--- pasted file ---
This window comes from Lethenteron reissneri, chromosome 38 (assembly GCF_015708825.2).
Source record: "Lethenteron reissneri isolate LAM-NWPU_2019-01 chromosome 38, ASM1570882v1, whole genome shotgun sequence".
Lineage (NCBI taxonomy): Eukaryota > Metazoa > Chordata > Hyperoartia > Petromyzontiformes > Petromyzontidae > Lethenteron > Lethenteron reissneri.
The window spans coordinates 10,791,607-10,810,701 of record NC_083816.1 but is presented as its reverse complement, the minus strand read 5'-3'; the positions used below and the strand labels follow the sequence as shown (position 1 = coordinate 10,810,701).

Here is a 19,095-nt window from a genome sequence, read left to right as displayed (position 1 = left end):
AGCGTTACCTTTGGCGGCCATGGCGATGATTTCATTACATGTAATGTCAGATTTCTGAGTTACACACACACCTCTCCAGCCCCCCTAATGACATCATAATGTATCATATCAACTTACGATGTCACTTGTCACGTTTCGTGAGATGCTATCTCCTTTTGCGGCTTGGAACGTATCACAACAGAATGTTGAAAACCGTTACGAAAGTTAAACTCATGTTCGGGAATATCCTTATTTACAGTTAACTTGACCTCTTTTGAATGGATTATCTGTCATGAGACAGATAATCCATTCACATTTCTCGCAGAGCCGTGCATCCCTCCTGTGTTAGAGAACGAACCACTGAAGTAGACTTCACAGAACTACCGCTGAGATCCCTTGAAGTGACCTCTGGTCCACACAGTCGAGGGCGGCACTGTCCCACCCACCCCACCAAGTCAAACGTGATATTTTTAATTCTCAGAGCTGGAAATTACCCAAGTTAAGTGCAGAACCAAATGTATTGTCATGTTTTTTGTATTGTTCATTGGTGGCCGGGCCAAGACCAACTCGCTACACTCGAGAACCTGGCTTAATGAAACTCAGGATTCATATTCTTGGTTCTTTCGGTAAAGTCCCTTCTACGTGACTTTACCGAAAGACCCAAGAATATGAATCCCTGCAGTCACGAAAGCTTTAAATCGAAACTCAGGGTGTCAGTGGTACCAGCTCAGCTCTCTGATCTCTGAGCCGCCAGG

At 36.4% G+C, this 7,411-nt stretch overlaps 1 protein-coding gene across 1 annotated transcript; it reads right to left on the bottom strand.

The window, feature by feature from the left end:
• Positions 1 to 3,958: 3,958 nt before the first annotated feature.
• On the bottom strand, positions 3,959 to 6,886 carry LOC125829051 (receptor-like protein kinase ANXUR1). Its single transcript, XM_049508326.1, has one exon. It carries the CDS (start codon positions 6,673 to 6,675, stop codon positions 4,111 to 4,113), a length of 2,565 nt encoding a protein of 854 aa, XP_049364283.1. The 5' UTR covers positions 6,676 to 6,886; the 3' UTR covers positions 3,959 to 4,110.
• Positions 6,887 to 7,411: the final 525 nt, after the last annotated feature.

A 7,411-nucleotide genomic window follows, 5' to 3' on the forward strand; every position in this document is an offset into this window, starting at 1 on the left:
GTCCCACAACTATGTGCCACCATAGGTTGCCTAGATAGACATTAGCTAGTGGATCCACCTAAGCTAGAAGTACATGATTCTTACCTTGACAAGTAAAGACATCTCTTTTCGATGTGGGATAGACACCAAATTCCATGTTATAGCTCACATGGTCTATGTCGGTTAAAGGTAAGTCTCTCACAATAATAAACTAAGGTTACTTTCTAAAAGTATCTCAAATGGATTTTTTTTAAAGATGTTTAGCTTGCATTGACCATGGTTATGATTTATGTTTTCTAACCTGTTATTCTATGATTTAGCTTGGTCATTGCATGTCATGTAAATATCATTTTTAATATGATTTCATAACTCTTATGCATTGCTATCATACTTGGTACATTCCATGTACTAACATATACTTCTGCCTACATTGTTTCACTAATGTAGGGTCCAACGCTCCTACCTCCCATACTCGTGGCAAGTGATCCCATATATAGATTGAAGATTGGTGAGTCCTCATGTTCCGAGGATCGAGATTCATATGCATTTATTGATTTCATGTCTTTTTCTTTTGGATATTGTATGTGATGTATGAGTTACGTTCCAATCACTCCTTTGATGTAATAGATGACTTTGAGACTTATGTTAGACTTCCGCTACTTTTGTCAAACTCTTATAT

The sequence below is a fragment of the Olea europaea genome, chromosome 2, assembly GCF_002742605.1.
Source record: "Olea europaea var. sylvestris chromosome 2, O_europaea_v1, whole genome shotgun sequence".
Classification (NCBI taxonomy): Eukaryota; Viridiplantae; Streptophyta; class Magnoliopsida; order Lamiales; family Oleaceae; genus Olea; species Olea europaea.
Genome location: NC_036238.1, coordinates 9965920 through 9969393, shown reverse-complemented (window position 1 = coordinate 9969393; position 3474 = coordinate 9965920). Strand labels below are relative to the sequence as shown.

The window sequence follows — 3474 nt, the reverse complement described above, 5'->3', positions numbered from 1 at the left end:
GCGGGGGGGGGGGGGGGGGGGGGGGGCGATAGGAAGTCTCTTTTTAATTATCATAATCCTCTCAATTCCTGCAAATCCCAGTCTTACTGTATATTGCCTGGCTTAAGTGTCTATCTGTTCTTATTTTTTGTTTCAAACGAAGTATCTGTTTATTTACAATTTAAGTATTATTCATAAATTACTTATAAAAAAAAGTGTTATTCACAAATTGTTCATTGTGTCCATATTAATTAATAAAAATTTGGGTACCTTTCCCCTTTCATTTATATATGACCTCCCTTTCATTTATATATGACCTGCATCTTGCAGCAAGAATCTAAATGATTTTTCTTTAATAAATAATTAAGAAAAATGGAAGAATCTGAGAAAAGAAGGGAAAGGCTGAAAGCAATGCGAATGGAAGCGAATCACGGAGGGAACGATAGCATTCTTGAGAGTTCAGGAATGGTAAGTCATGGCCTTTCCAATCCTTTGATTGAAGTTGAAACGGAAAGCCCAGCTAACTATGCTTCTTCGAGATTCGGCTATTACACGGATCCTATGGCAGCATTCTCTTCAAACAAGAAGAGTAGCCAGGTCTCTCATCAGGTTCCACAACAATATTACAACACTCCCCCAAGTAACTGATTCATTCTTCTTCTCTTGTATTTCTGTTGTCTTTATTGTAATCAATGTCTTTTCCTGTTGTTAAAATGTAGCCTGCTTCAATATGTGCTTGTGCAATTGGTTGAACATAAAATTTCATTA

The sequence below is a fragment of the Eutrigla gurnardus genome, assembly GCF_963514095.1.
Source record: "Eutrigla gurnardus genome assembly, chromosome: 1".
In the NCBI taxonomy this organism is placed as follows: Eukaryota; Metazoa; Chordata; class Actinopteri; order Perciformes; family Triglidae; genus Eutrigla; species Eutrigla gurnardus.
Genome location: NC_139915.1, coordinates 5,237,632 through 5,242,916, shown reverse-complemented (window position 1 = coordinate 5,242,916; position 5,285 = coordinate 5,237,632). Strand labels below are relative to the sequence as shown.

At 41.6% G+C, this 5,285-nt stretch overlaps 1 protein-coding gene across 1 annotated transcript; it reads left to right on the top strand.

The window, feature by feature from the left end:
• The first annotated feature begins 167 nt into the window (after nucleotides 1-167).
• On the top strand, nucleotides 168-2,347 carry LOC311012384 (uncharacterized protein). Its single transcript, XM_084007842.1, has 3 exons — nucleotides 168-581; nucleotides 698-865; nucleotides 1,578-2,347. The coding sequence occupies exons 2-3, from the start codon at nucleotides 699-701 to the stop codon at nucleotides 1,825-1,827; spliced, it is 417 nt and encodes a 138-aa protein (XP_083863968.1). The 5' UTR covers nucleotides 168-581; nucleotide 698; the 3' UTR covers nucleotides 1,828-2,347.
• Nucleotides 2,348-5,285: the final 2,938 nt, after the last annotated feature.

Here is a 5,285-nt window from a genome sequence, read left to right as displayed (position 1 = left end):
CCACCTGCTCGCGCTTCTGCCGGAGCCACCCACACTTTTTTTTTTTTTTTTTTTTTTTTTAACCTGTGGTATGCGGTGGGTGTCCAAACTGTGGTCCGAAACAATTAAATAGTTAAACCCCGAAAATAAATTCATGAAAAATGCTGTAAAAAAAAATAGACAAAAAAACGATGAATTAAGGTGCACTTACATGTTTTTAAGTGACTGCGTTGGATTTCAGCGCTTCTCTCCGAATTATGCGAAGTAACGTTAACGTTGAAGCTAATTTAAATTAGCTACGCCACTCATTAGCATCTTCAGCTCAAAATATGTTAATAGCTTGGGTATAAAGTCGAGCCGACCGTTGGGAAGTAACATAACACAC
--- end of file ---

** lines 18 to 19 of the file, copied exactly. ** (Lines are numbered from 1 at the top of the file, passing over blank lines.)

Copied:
The window sequence follows — 3474 nt, the reverse complement described above, 5'->3', positions numbered from 1 at the left end:
GCGGGGGGGGGGGGGGGGGGGGGGGGCGATAGGAAGTCTCTTTTTAATTATCATAATCCTCTCAATTCCTGCAAATCCCAGTCTTACTGTATATTGCCTGGCTTAAGTGTCTATCTGTTCTTATTTTTTGTTTCAAACGAAGTATCTGTTTATTTACAATTTAAGTATTATTCATAAATTACTTATAAAAAAAAGTGTTATTCACAAATTGTTCATTGTGTCCATATTAATTAATAAAAATTTGGGTACCTTTCCCCTTTCATTTATATATGACCTCCCTTTCATTTATATATGACCTGCATCTTGCAGCAAGAATCTAAATGATTTTTCTTTAATAAATAATTAAGAAAAATGGAAGAATCTGAGAAAAGAAGGGAAAGGCTGAAAGCAATGCGAATGGAAGCGAATCACGGAGGGAACGATAGCATTCTTGAGAGTTCAGGAATGGTAAGTCATGGCCTTTCCAATCCTTTGATTGAAGTTGAAACGGAAAGCCCAGCTAACTATGCTTCTTCGAGATTCGGCTATTACACGGATCCTATGGCAGCATTCTCTTCAAACAAGAAGAGTAGCCAGGTCTCTCATCAGGTTCCACAACAATATTACAACACTCCCCCAAGTAACTGATTCATTCTTCTTCTCTTGTATTTCTGTTGTCTTTATTGTAATCAATGTCTTTTCCTGTTGTTAAAATGTAGCCTGCTTCAATATGTGCTTGTGCAATTGGTTGAACATAAAATTTCATTA